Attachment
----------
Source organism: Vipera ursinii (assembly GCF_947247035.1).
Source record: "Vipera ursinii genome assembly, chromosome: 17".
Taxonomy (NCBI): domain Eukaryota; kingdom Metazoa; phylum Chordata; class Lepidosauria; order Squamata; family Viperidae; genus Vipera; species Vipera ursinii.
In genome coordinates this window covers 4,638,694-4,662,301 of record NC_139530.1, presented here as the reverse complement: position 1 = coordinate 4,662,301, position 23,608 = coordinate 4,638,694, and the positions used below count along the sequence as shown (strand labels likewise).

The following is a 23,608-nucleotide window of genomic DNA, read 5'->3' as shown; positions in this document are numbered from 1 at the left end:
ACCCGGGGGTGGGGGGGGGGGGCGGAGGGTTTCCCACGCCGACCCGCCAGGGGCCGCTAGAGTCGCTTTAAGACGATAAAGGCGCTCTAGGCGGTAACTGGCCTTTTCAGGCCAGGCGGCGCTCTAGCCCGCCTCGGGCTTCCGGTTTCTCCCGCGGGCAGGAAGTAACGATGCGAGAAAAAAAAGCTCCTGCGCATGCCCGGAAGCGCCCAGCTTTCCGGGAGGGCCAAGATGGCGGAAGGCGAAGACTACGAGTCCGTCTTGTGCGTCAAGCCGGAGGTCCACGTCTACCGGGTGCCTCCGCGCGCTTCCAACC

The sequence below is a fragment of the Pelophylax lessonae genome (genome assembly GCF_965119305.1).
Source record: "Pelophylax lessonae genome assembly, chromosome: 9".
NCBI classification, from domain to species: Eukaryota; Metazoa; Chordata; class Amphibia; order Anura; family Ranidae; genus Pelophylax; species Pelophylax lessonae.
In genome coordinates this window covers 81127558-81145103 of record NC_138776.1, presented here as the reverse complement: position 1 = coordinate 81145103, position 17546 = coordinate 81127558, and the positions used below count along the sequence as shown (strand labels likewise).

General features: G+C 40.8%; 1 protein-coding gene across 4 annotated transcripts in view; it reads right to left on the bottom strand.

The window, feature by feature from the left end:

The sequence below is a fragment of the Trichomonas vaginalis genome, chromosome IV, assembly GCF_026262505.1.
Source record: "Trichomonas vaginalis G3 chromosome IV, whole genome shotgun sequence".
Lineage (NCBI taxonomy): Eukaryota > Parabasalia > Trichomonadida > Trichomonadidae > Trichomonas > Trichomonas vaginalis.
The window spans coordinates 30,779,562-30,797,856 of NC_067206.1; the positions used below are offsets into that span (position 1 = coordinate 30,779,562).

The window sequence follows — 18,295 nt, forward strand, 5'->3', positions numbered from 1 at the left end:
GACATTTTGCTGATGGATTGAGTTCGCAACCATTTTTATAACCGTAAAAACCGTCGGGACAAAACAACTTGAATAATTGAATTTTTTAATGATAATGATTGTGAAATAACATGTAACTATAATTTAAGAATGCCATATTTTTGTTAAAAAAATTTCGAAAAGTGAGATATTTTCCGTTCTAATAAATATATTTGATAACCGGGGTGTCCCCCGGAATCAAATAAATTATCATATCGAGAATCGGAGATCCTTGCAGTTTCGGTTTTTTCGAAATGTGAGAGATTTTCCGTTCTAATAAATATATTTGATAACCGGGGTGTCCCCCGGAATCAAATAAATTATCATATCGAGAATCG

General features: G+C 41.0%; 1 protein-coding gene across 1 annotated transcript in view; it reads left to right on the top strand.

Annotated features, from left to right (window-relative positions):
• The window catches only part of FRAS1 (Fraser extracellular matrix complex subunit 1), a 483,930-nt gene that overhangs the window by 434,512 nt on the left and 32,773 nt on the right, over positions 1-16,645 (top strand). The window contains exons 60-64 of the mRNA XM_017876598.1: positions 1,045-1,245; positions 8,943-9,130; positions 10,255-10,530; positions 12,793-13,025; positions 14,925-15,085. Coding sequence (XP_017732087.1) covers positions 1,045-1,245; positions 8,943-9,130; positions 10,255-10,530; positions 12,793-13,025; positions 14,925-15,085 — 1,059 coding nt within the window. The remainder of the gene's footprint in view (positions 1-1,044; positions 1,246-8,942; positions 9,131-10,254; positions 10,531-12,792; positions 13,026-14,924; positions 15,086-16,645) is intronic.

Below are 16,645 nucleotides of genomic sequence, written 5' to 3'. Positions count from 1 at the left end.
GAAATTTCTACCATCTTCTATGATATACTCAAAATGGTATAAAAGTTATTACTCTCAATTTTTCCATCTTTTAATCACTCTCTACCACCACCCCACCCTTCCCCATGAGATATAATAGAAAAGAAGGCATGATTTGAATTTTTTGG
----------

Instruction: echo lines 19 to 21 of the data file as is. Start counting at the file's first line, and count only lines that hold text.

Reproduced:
General features: G+C 41.0%; 1 protein-coding gene across 1 annotated transcript in view; it reads left to right on the top strand.

Annotated features, from left to right (window-relative positions):
• The window catches only part of FRAS1 (Fraser extracellular matrix complex subunit 1), a 483,930-nt gene that overhangs the window by 434,512 nt on the left and 32,773 nt on the right, over positions 1-16,645 (top strand). The window contains exons 60-64 of the mRNA XM_017876598.1: positions 1,045-1,245; positions 8,943-9,130; positions 10,255-10,530; positions 12,793-13,025; positions 14,925-15,085. Coding sequence (XP_017732087.1) covers positions 1,045-1,245; positions 8,943-9,130; positions 10,255-10,530; positions 12,793-13,025; positions 14,925-15,085 — 1,059 coding nt within the window. The remainder of the gene's footprint in view (positions 1-1,044; positions 1,246-8,942; positions 9,131-10,254; positions 10,531-12,792; positions 13,026-14,924; positions 15,086-16,645) is intronic.